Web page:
North Korea’s obligation to ICCPR: Freedom of expression and the three-part test
North Korea has been a state party to the International Covenant on the Civil and Political Rights (ICCPR) since 1981. It made an attempt to withdraw from the ICCPR in 1997. However, according to the General Comment No 26 of the Human Rights Committee (a treaty-based mechanism), withdrawal or denunciation was not possible, because there was no express or implied provision in the ICCPR in that regard. That means North Korea as a state party continues to bear the legal obligations under the ICCPR. The question is: how much are the legislative measures of North Korea, particularly on the freedom of expression and information, in line with the ICCPR?
The ICCPR came into force in 1976, and most of the countries have, so far, become parties to this important human rights instrument. The Universal Declaration of Human Rights (UDHR), the International Covenant on Economic, Social and Cultural Rights (ICESCR) and the ICCPR are, together, known as the International Bill of Human Rights. The provisions of the ICCPR are so important that its drafters did not leave, expressly or impliedly, any room or scope for the state parties to denounce or withdraw from it.
I would briefly analyse the provisions of the ICCPR that focus on the freedom of expression and information and further examine how far the recently enacted laws of North Korea are in line with the provisions of the ICCPR.
Article 19 (2) of the ICCPR provides that "everyone shall have the right to freedom of expression; this right shall include freedom to seek, receive and impart information and ideas of all kinds, regardless of frontiers, either orally, in writing or in print, in the form of art, or through any other media of his choice." It must be noted that these rights are not absolute. And it does mean the state can impose restrictions on these rights. Article 19 (3) is relevant, which provides that "the exercise of the rights provided for in paragraph 2 of this article carries with it special duties and responsibilities. It may therefore be subject to certain restrictions, but these shall only be such as are provided by law and are necessary: (a) For respect of the rights or reputations of others; (b) For the protection of national security or of public order (ordre public), or of public health or morals."
In 2011, the Human Rights Committee interpreted Article 19 (3) through the General Comment No 34 (Paragraph 22) on the following words: "Paragraph 3 lays down specific conditions and it is only subject to these conditions that restrictions may be imposed: the restrictions must be 'provided by law'; they may only be imposed for one of the grounds set out in subparagraphs (a) and (b) of paragraph 3; and they must conform to the strict tests of necessity and proportionality. Restrictions are not allowed on grounds not specified in paragraph 3, even if such grounds would justify restrictions to other rights protected in the Covenant. Restrictions must be applied only for those purposes for which they were prescribed and must be directly related to the specific need on which they are predicated."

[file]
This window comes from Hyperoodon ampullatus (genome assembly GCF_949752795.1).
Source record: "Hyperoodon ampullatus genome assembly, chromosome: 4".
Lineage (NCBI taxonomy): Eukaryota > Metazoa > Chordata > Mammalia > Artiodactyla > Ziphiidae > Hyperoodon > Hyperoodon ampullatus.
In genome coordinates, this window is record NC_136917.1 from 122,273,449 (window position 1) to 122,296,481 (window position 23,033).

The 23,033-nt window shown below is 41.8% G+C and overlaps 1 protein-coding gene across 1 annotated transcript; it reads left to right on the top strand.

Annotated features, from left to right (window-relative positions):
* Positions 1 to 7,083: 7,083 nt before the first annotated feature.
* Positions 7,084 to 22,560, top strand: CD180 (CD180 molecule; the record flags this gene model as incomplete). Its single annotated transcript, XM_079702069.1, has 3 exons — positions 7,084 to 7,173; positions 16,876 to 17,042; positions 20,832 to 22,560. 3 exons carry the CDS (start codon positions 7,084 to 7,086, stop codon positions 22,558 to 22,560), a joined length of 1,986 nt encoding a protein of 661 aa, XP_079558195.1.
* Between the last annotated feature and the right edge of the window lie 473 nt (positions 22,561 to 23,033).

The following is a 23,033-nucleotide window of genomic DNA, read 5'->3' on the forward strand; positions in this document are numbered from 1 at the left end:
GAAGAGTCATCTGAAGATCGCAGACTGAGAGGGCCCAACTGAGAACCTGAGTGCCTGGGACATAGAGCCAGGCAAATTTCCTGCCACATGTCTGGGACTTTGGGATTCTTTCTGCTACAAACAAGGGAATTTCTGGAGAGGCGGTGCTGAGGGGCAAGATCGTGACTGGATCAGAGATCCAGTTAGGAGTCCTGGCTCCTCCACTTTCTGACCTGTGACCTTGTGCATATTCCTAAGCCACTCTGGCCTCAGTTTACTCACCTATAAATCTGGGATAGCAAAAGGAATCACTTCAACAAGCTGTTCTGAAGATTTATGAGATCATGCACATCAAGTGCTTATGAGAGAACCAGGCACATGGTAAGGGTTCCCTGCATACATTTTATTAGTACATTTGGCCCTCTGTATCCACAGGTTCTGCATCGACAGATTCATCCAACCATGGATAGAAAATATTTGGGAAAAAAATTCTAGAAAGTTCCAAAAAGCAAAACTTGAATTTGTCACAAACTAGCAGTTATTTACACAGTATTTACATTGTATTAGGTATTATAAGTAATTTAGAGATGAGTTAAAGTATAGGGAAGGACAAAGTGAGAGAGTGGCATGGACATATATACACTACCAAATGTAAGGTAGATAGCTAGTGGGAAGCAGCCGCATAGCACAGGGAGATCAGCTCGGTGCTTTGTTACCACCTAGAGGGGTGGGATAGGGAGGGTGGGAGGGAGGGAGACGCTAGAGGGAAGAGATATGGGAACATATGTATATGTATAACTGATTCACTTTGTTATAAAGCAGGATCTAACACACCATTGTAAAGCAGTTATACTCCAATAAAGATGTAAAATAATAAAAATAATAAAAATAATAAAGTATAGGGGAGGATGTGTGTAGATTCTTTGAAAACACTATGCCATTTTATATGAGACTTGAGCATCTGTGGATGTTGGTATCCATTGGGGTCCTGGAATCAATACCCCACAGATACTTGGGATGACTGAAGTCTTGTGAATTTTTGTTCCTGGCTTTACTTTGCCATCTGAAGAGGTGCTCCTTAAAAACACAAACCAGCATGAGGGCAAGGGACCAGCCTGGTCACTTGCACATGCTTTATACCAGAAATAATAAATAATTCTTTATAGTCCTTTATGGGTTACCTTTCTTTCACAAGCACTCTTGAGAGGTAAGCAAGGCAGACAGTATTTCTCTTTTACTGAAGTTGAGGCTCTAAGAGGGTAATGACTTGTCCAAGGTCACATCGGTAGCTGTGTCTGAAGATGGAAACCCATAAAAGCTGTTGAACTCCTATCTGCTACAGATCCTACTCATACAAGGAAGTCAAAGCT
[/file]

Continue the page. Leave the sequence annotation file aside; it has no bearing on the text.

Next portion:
In 2020, I had the opportunity to contribute, through inputs, to the preparation of a report (on academic freedom) of the UN special rapporteur on the right to freedom of opinion and expression. My submissions included, among others, the observance of the three-part test given under Article 19 (3) of the ICCPR against the restrictions that might be imposed by the states against freedom of expression. The report (A/75/261) was presented at the 75th session of the UN General Assembly. The report and my submissions are available on the webpage of the UN Office of the High Commissioner for Human Rights (OHCHR).
As a state party to the ICCPR, North Korea is under legal obligation to bring legislative measures that comply with the provisions of the ICCPR or to ensure that the domestic laws are in line with the provisions of the ICCPR. However, in December 2020, the North Korean government adopted a law against "reactionary thought," denying the freedom of expression and information and ignoring the spirit of Article 19 of the ICCPR.
According to the Daily NK, "Article 27 of the law calls for sentences of five to 15 years of correctional labour against people caught watching, listening or possessing 'films, recordings, publications, books, songs, drawings or photos from south Choson (South Korea),' and life sentences of correctional labour or death for individuals who import and distribute such materials." Article 32 of the law against reactionary thought calls for disciplinary labour or up to two years of correctional labour for "speaking or writing in the South Chosun style, singing songs in the South Korean style or printing materials using South Chosun fonts." The law also calls for fines of 100,000-200,000 Korean wons towards parents whose children fall afoul of the law's stipulations because, the law argues, the parents "failed to raise their children properly."
I would like to draw a conclusion examining the provisions of the law mentioned above and addressing the two following questions: Can it be said that those provisions are in line with the spirit of Article 19 (2) of the ICCPR? And can it further be said that the restrictions that have been imposed by this North Korean law against the freedom of expression and information are justified and/or qualified under the three-part test (Legal, legitimate, and necessary and proportionate) of Article 19 (3) of the ICCPR? I would answer these two questions with just a single word: no.
Barrister Muhammad Muzahidul Islam is a human rights activist and an advocate at the Supreme Court of Bangladesh.